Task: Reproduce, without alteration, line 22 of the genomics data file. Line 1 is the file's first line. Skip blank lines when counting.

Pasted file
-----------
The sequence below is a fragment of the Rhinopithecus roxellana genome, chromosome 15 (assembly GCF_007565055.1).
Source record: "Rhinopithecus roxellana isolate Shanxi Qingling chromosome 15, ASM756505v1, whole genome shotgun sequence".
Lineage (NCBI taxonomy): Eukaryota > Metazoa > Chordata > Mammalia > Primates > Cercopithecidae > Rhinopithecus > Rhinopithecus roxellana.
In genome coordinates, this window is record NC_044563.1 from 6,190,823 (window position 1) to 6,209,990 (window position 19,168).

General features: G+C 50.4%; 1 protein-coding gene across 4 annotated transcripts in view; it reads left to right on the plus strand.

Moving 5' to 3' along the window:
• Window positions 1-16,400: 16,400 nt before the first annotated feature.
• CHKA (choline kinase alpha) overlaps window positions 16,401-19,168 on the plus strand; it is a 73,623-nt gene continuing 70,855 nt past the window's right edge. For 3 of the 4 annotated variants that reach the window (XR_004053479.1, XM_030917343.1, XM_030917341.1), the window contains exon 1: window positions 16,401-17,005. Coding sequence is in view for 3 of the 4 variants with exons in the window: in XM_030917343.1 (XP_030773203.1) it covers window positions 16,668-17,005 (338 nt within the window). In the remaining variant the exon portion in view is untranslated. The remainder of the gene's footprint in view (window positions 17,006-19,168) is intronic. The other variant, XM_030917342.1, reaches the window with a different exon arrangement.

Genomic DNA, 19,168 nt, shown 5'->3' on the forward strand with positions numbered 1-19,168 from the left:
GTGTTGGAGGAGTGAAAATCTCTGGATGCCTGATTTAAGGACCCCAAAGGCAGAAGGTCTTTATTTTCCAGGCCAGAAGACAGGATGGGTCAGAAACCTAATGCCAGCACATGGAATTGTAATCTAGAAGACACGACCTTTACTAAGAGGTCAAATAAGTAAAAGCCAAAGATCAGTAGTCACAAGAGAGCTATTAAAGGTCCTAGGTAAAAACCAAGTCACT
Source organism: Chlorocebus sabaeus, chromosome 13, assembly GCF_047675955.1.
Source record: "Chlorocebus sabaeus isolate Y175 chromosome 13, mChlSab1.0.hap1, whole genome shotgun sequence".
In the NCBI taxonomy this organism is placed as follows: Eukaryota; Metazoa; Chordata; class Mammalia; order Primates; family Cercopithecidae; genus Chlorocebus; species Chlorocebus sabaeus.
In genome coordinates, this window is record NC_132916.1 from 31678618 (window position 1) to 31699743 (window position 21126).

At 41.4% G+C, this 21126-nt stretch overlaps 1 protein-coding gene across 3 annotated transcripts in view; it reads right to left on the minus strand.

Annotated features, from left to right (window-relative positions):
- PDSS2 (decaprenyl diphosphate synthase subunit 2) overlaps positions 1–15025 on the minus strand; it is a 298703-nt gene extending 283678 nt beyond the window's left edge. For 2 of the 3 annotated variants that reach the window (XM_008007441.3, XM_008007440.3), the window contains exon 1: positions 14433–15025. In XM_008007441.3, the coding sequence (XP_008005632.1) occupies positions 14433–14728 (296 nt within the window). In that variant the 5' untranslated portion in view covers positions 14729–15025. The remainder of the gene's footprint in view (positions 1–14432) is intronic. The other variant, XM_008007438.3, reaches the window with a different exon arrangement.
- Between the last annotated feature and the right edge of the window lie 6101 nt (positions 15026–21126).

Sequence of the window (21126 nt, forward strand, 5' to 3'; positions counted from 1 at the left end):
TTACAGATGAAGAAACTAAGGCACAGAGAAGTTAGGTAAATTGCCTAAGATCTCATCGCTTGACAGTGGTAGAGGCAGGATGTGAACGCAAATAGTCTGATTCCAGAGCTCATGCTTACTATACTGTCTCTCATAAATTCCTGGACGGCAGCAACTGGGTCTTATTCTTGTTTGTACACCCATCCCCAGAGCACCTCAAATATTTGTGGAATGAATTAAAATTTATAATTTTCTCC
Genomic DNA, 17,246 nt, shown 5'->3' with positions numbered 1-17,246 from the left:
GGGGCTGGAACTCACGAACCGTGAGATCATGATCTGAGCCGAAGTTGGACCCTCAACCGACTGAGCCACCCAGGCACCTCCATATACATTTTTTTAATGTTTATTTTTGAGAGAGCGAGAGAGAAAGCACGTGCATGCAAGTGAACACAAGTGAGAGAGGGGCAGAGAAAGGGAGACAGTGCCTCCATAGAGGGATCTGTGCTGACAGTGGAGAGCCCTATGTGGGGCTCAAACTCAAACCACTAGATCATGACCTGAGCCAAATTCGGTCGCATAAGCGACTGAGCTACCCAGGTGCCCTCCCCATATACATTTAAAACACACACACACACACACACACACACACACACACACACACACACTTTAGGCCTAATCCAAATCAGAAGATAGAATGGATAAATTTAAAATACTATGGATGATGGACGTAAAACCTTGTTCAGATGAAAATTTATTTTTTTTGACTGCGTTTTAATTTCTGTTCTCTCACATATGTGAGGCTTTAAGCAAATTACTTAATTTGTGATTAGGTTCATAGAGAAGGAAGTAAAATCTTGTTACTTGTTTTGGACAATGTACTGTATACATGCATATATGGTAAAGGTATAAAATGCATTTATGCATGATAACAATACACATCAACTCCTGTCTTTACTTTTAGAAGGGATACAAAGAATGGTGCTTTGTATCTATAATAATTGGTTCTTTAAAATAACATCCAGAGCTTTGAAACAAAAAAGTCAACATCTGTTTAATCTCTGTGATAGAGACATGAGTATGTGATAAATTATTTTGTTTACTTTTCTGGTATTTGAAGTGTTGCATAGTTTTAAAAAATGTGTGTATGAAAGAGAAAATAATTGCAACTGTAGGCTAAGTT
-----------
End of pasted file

GGGGCTGGAACTCACGAACCGTGAGATCATGATCTGAGCCGAAGTTGGACCCTCAACCGACTGAGCCACCCAGGCACCTCCATATACATTTTTTTAATGTTTATTTTTGAGAGAGCGAGAGAGAAAGCACGTGCATGCAAGTGAACACAAGTGAGAGAGGGGCAGAGAAAGGGAGACAGTGCCTCCATAGAGGGATCTGTGCTGACAGTGGAGAGCCCTATGTGGGGCTCAAACTCAAACCACTAGATCATGACCTGAGCCAAATTCGGTCGCATAAGCGACTGAGCTACCCAGGTGCCCTCCCCATATACATTTAAAACACACACACACACACACACACACACACACACACACACACACACTTTAGGCCTAATCCAAATCAGAAGATAGAATGGATAAATTTAAAATACTATGGATGATGGACGTAAAACCTTGTTCAGATGAAAATTTATTTTTTTTGACTGCGTTTTAATTTCTGTTCTCTCACATATGTGAGGCTTTAAGCAAATTACTTAATTTGTGATTAGGTTCATAGAGAAGGAAGTAAAATCTTGTTACTTGTTTTGGACAATGTACTGTATACATGCATATATGGTAAAGGTATAAAATGCATTTATGCATGATAACAATACACATCAACTCCTGTCTTTACTTTTAGAAGGGATACAAAGAATGGTGCTTTGTATCTATAATAATTGGTTCTTTAAAATAACATCCAGAGCTTTGAAACAAAAAAGTCAACATCTGTTTAATCTCTGTGATAGAGACATGAGTATGTGATAAATTATTTTGTTTACTTTTCTGGTATTTGAAGTGTTGCATAGTTTTAAAAAATGTGTGTATGAAAGAGAAAATAATTGCAACTGTAGGCTAAGTT